Production

In praise of ester

Ian Wisniewski asks how are esters created and what do they contribute to malt whisky
By Ian Wisniewski
Esters are renowned for contributing fruityness, such as apples, pears and bananas. Esters are created when alcohol and acid molecules interact and integrate with each other, which occurs during the fermentation, distillation and maturation processes.

During fermentation yeast metabolises (digests) sugars in the wort (the sugary liquid produced by mashing). A small amount of these sugars are broken down by the yeast into acids, a vital process as yeast requires acids in order to grow and reproduce. These are termed either organic acids, as they’re derived from malted barley, or fatty acids, which is a more specific reference to fats in the malted barley from which the acids originate.

Yeast produces different types of acids, beginning with short chain fatty acids, so called because each molecule typically comprises two carbon units linked together. Yeast subsequently produces medium chain fatty acids (around 6 to 10 linked carbon units) and long chain fatty acids (around 12 to 16 units). However, it’s short chain acids that are produced in the greatest quantity.

Meanwhile, most of the sugars are broken down by the yeast into different types of alcohol.

The alcohol produced in the greatest quantity is ethanol, which is a short chain alcohol as each molecule comprises two carbon units linked together.

The consequence of yeast producing alcohol and acid is that molecules of each are present within yeast cells, where complex interactions between these molecules sees them integrating and being transformed into esters.

Ethanol and short chain acids are the first to interact and create a group of short chain fatty acid esters, with these esters typically comprising around four units each. Short chain esters, which contribute banana notes for example, account for the greatest number of esters produced during fermentation. This is because the alcohol created in the greatest quantity is ethanol, and the acids created in the greatest quantity are short chain acids.

Ethanol also reacts with medium and long chain acids (which are present in much smaller quantities) creating medium and long chain esters. Medium chain esters (typically comprising several units linked together) contribute richer fruityness, such as apples and pears. Long chain esters (around 10 to 16 linked units) contribute a different range including beeswax, soap, cheese and other pungent notes.

During fermentation most esters are created by interaction that occurs within yeast cells. However, some esters are also produced in the wort (ie. the liquid, and not within yeast cells). This happens because yeast cells also emit ethanol into the wort, and the wort contains acids. Consequently, ethanol and acid molecules interact within the wort, creating additional short chain esters.

“Fermentation is the source of over 90 per cent of ester production, with a smaller, complementary level of ester formation also occurring during distillation and aging in the cask,” says Douglas Murray, process technology manager, Diageo.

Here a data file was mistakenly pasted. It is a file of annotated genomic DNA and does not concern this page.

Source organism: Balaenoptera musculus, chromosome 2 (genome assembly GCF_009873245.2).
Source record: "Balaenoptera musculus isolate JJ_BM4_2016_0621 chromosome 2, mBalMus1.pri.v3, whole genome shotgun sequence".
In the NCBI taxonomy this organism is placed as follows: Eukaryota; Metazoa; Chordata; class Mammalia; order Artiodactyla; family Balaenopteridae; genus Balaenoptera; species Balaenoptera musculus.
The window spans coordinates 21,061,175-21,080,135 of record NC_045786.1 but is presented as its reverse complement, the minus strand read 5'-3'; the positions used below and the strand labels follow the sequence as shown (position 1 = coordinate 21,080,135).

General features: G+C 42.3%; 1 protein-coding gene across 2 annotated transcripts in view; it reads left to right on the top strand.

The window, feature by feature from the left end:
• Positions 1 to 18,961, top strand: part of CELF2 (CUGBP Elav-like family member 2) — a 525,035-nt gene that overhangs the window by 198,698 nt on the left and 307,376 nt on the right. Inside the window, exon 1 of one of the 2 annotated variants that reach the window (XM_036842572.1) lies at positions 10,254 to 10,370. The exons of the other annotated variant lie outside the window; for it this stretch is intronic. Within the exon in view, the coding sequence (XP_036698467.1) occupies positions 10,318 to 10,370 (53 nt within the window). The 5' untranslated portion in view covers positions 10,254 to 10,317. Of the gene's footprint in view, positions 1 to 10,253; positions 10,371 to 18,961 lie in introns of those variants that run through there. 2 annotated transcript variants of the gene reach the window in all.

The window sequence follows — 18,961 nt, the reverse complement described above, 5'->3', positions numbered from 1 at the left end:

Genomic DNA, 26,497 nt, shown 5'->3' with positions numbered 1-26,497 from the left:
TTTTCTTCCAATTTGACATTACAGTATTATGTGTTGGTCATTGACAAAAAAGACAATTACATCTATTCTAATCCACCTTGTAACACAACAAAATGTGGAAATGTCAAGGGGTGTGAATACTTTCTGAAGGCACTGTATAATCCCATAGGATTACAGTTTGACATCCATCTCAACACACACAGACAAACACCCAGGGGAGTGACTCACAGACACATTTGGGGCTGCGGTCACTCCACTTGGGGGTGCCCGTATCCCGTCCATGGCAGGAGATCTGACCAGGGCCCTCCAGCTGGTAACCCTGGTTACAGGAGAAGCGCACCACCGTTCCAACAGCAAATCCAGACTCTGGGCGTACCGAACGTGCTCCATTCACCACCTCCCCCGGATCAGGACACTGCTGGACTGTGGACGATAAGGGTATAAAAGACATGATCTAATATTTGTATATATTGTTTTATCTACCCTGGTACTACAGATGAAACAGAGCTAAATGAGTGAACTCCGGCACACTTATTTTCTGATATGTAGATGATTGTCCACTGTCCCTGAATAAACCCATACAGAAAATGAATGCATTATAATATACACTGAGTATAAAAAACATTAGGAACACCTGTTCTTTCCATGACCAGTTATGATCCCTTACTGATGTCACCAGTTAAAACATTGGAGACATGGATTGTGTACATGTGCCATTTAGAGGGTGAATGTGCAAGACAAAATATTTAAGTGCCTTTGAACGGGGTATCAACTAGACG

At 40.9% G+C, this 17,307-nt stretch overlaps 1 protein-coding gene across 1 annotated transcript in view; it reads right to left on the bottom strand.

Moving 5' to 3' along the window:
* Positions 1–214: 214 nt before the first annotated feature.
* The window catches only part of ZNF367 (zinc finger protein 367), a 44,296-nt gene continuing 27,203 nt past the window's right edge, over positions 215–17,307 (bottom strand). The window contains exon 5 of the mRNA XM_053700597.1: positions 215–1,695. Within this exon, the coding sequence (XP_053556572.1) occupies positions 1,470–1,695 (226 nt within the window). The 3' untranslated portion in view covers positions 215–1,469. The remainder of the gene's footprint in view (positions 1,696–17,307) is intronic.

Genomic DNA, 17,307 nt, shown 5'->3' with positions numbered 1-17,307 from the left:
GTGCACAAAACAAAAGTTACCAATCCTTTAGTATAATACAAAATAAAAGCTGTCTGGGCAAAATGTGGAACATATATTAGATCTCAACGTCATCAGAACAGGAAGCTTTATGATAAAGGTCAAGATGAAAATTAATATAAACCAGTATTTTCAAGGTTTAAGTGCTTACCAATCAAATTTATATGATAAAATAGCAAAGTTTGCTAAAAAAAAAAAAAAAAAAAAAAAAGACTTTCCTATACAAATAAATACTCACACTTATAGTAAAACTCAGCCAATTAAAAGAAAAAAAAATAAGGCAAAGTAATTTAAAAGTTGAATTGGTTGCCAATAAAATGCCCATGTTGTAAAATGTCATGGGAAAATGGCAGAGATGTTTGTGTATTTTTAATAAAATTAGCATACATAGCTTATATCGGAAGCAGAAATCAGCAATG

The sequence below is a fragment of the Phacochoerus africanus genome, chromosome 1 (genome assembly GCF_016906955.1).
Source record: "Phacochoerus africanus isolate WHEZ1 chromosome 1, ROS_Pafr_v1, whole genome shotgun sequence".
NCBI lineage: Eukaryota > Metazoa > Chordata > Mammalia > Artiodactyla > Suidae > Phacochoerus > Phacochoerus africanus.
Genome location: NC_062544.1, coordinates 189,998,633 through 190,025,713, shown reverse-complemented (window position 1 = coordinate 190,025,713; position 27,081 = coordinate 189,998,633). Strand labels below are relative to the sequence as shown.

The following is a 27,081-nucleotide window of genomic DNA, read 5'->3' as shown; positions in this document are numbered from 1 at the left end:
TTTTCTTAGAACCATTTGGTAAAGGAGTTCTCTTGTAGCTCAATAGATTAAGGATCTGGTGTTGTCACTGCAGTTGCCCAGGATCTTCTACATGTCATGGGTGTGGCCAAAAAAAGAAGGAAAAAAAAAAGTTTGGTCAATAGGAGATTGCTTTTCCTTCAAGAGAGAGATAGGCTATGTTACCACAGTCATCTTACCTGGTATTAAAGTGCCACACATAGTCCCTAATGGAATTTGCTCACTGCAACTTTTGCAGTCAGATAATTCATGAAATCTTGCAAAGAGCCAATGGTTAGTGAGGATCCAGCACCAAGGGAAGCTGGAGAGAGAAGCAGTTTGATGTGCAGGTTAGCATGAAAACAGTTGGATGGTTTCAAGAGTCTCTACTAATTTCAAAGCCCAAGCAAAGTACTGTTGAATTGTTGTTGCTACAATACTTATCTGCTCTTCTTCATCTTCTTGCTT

Esters are created during distillation because the wash (ie. fermented liquid) contains alcohol and acids, which continue interacting during the first and second distillation.

“Distillation creates a spread of short, medium and long chain esters, but at a slightly faster rate than during fermentation as the heat of distillation speeds up the rate of reactions between the alcohol and organic acids. These reactions occur throughout the distillation process, but the highest level of reactions occurs just as the vapours leave the still and begin condensing,” says Dennis Watson, director of technical and scientific affairs, Chivas Brothers.

Jane Millar, technical support team leader, William Grant & Sons, adds, “The greatest number of new esters formed during distillation are short chain esters. This stems from the fact that the main type of alcohol in the still is ethanol. Meanwhile, the esters which have been formed during fermentation are pretty stable and are not modified by distillation.”

As the new make spirit contains acids and alcohol, interaction between the two creates additional esters while the spirit is maturing in oak casks. Moreover, casks also provide additional acids.

As oak casks are porous, this allows water and alcohol, together with some esters, to evaporate from the cask during aging.

“Short chain esters are very volatile and so can readily evaporate from the cask, together with the alcohol, and be lost. However, as short chain esters are present in such large levels this is not a significant loss. Medium and long chain esters have a heavier molecular weight than short chain esters, and so are far less prone to loss through evaporation,” says Jane Millar.

“The level of long chain fatty acid esters can remain constant during maturation, though you won’t necessarily detect them in the mature product, it all depends on the level. Moreover, at a lower level long chain fatty acid esters can add complexity, as they can interact with, and enhance, other flavour compounds, while not showing through in their own right. Some long chain fatty acid esters also make a significant contribution to mouth feel, adding to the sense of body and elegant texture of a malt,” says Stuart Harvey, master blender, Inver House Distillers.

The role of esters is frequently discussed, but with malt whisky comprising numerous other influences where do esters fit into the big picture?

“Esters are a significantly important group. They don’t dominate numerically, but because the flavour threshold for esters is usually quite low you don’t need a large amount for them to show through, and they can be an intense contributor in terms of flavour,’ says Douglas Murray.